Some families not pleased that Crete-Monee High School will hold a pandemic-style graduation ceremony, and not because of public health concerns

CRETE, Ill. (CBS) – Most high schools across the state are gearing up for the first full, in-person graduation ceremonies in two years.

But that will not be happening at Crete-Monee High School in Will County. It’s holding a pandemic-style graduation anyway, even though COVID restrictions have been lifted.

CBS 2 Political Investigator Dana Kozlov spoke to some unhappy folks.

“She worked so hard for this,” said Ja-Niece Nelson.

Nelson’s daughter, Gabby, is set to graduate from Crete-Monee High School in one month. It is a huge milestone – especially after the last two pandemic-restrictive years.

However, no one but Gabby’s family will get to see her diploma. Unlike other high schools across the state, Crete-Monee High School decided to keep this year’s commencement ceremony quasi-virtual.

“Us as seniors have been through a lot, and I feel like this is something we deserve. We got a lot of our stuff taken away, because it’s just all the chaos that’s been going on with COVID at our school,” Gabby said, “and the one thing we really want, we’re not getting.”

The high school outlined its decision in a February newsletter to parents – explaining the students will get assigned a time to show up, walk into the high school with up to 40 family members, stand on an X for a picture, get another picture onstage, and walk off.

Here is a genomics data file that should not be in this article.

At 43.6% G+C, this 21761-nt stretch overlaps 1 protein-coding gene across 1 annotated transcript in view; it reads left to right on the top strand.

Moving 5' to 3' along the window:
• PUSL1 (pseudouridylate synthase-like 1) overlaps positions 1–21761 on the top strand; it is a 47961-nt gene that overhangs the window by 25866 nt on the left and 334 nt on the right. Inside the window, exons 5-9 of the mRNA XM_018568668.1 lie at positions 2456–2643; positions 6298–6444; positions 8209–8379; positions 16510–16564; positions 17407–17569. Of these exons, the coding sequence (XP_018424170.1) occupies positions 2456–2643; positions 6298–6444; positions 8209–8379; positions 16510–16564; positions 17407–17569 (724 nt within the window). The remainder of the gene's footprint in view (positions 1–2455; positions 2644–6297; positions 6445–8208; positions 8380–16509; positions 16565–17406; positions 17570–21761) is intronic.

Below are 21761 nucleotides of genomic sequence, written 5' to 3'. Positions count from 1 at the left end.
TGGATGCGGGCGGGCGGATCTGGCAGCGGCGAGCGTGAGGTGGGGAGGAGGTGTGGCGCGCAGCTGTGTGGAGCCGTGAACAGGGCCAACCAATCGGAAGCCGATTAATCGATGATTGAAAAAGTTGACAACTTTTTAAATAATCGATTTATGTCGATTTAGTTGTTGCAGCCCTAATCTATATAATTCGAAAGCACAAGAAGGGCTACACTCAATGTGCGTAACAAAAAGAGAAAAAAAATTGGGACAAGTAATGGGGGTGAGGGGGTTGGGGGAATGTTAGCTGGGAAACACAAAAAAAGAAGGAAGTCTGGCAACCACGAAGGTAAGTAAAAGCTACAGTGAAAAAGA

No other students will be present.

“It’s still the energy of having everyone in one place that you know, you can not get with three minutes that they get to walk from one destination to another,” Gabby’s mom said.

It’s similar to what Crete-Monee High did last year in the midst of pandemic protocols – except even then, there were virtual speeches. There is no indication that is happening this year.

“Since February, a lot of things have changed. A lot of restrictions have been removed,” said Ja-Niece Nelson. “So now my question is, well, why are we doing it?”

Crete-Monee High School District 201-U District spokeswoman Natalie Nash said the school had such a positive parent response to the 2021 graduation ceremony that they thought they’d do it the same way this year.

Health concerns were not the main reason.

Gabby said her entire English class even spoke up.

“We all decided to send it to our principal or whatever to see if something would change,” she said, “but it was already, it was like, ‘No, we’re not changing. This is what it’s going to be like for right now. ”

“I do not feel like our voice was taken into consideration,” added her mom.

Some parents like the idea, as is evident on a Facebook page. But spokeswoman Nash did admit administrators never asked parents or students what they wanted – saying perhaps a survey would have been in order.

She added that administrators have learned an important lesson.

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